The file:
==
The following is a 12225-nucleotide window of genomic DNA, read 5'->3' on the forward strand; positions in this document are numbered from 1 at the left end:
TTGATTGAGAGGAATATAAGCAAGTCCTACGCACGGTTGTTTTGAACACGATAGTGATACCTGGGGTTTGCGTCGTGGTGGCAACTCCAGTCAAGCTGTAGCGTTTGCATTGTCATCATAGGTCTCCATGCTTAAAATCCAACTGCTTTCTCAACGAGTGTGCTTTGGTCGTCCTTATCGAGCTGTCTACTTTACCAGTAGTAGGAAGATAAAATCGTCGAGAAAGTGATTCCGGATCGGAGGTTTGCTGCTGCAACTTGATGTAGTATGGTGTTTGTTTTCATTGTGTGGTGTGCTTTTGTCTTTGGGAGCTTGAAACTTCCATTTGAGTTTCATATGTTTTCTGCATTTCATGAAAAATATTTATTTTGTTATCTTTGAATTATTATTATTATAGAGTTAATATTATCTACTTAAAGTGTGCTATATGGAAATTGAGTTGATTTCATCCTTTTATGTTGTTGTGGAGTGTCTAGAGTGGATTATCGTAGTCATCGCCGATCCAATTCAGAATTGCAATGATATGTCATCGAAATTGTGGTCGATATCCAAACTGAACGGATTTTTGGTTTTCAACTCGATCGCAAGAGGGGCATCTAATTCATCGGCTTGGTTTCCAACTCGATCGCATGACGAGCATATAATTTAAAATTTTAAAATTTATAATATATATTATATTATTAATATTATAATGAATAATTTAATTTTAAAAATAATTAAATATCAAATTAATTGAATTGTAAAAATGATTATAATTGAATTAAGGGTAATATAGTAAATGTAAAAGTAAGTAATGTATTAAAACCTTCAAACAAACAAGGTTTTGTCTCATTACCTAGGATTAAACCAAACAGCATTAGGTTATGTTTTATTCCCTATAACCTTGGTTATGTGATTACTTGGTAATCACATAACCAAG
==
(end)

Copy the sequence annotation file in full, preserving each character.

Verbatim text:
The following is a 12225-nucleotide window of genomic DNA, read 5'->3' on the forward strand; positions in this document are numbered from 1 at the left end:
TTGATTGAGAGGAATATAAGCAAGTCCTACGCACGGTTGTTTTGAACACGATAGTGATACCTGGGGTTTGCGTCGTGGTGGCAACTCCAGTCAAGCTGTAGCGTTTGCATTGTCATCATAGGTCTCCATGCTTAAAATCCAACTGCTTTCTCAACGAGTGTGCTTTGGTCGTCCTTATCGAGCTGTCTACTTTACCAGTAGTAGGAAGATAAAATCGTCGAGAAAGTGATTCCGGATCGGAGGTTTGCTGCTGCAACTTGATGTAGTATGGTGTTTGTTTTCATTGTGTGGTGTGCTTTTGTCTTTGGGAGCTTGAAACTTCCATTTGAGTTTCATATGTTTTCTGCATTTCATGAAAAATATTTATTTTGTTATCTTTGAATTATTATTATTATAGAGTTAATATTATCTACTTAAAGTGTGCTATATGGAAATTGAGTTGATTTCATCCTTTTATGTTGTTGTGGAGTGTCTAGAGTGGATTATCGTAGTCATCGCCGATCCAATTCAGAATTGCAATGATATGTCATCGAAATTGTGGTCGATATCCAAACTGAACGGATTTTTGGTTTTCAACTCGATCGCAAGAGGGGCATCTAATTCATCGGCTTGGTTTCCAACTCGATCGCATGACGAGCATATAATTTAAAATTTTAAAATTTATAATATATATTATATTATTAATATTATAATGAATAATTTAATTTTAAAAATAATTAAATATCAAATTAATTGAATTGTAAAAATGATTATAATTGAATTAAGGGTAATATAGTAAATGTAAAAGTAAGTAATGTATTAAAACCTTCAAACAAACAAGGTTTTGTCTCATTACCTAGGATTAAACCAAACAGCATTAGGTTATGTTTTATTCCCTATAACCTTGGTTATGTGATTACTTGGTAATCACATAACCAAG